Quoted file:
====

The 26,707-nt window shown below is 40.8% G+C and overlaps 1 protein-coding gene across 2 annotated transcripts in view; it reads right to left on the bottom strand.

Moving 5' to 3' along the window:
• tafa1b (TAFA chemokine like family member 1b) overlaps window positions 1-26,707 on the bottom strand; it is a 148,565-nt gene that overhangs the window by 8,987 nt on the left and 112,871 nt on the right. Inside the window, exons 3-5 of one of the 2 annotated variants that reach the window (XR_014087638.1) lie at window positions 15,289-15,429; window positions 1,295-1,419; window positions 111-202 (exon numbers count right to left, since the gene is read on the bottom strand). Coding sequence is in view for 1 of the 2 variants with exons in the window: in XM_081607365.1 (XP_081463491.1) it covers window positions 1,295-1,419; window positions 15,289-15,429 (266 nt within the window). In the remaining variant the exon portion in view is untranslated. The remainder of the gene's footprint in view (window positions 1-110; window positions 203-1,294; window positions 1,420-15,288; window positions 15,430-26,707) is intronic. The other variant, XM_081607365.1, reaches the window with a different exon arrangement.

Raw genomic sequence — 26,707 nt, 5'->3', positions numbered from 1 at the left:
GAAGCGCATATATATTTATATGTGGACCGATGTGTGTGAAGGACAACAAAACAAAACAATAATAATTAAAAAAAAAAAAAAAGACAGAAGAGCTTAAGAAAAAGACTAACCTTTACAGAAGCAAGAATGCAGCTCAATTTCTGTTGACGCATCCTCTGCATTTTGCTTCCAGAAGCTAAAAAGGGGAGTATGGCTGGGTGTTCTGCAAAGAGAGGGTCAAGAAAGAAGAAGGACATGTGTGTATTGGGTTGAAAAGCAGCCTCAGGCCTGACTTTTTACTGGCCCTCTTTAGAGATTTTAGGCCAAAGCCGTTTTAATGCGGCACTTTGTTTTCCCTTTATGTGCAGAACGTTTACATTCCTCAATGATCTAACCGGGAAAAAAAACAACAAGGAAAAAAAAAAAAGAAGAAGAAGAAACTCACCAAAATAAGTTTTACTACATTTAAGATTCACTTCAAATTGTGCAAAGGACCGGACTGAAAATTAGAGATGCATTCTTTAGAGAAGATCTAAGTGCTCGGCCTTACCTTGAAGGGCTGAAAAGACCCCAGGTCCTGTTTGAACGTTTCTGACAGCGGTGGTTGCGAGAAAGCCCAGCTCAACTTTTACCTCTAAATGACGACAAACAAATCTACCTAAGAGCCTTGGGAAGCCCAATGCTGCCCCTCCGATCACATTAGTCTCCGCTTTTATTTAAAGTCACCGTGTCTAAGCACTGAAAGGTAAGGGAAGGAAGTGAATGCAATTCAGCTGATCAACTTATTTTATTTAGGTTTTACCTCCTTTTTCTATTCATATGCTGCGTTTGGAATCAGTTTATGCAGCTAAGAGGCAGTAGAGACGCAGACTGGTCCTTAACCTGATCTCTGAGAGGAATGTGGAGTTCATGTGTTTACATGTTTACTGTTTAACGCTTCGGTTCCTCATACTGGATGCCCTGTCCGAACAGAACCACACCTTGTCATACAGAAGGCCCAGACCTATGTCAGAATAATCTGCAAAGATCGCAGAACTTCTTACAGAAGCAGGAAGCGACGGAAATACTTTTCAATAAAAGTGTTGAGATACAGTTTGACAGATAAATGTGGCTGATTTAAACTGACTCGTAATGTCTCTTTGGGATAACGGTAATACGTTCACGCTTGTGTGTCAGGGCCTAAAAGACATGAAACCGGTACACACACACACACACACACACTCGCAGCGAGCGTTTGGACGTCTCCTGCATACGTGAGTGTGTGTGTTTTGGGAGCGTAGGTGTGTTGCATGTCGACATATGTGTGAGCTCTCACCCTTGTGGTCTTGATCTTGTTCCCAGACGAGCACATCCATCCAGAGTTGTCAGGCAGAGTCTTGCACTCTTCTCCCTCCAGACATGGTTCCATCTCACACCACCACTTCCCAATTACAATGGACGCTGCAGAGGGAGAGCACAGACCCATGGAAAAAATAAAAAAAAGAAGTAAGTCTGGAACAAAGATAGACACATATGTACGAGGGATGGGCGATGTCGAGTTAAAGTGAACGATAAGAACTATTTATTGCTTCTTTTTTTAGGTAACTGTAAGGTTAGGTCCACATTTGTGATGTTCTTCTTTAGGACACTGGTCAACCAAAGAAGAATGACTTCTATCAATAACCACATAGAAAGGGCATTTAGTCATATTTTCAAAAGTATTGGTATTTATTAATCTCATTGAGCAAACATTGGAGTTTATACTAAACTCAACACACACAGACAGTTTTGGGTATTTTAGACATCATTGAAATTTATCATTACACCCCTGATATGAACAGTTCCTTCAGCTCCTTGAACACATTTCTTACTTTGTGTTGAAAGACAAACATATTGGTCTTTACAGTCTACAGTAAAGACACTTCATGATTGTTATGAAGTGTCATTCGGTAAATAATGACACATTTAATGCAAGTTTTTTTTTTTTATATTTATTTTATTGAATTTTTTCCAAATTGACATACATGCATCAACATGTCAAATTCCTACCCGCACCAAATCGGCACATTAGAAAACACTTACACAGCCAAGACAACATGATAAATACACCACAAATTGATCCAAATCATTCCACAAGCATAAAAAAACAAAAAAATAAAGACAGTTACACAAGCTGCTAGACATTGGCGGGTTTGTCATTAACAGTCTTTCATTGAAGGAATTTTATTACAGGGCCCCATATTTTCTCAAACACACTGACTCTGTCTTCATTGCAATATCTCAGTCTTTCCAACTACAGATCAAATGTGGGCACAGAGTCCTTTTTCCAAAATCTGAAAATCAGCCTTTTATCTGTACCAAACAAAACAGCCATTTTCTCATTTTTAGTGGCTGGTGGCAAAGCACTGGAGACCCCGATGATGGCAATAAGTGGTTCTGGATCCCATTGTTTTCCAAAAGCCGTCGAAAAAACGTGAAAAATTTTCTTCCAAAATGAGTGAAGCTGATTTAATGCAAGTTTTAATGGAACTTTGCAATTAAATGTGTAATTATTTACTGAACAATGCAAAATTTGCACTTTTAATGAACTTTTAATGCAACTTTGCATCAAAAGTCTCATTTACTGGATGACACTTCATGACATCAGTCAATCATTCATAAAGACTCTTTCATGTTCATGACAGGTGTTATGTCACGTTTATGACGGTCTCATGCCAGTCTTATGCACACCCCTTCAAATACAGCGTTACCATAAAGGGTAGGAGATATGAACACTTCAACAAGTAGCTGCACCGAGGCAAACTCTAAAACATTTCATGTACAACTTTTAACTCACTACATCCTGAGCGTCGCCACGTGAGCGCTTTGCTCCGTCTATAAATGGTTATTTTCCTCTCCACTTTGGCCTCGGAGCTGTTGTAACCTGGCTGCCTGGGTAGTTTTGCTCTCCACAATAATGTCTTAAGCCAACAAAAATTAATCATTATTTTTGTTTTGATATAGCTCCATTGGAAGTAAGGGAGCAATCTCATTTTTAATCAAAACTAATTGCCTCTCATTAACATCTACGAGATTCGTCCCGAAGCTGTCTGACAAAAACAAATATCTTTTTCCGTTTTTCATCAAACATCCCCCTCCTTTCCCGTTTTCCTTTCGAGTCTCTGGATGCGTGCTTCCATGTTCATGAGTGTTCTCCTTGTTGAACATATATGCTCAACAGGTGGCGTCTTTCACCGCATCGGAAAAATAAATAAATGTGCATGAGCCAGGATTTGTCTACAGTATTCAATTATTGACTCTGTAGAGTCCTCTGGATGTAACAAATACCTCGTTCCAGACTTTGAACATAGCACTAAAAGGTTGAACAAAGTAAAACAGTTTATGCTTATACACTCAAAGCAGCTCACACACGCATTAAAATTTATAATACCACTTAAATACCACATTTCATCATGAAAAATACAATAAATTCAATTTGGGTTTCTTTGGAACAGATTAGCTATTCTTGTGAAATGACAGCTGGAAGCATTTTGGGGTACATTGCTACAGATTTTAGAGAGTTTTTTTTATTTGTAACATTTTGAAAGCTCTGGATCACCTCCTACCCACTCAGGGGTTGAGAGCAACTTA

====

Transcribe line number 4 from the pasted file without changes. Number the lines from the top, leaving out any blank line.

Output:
Raw genomic sequence — 26,707 nt, 5'->3', positions numbered from 1 at the left: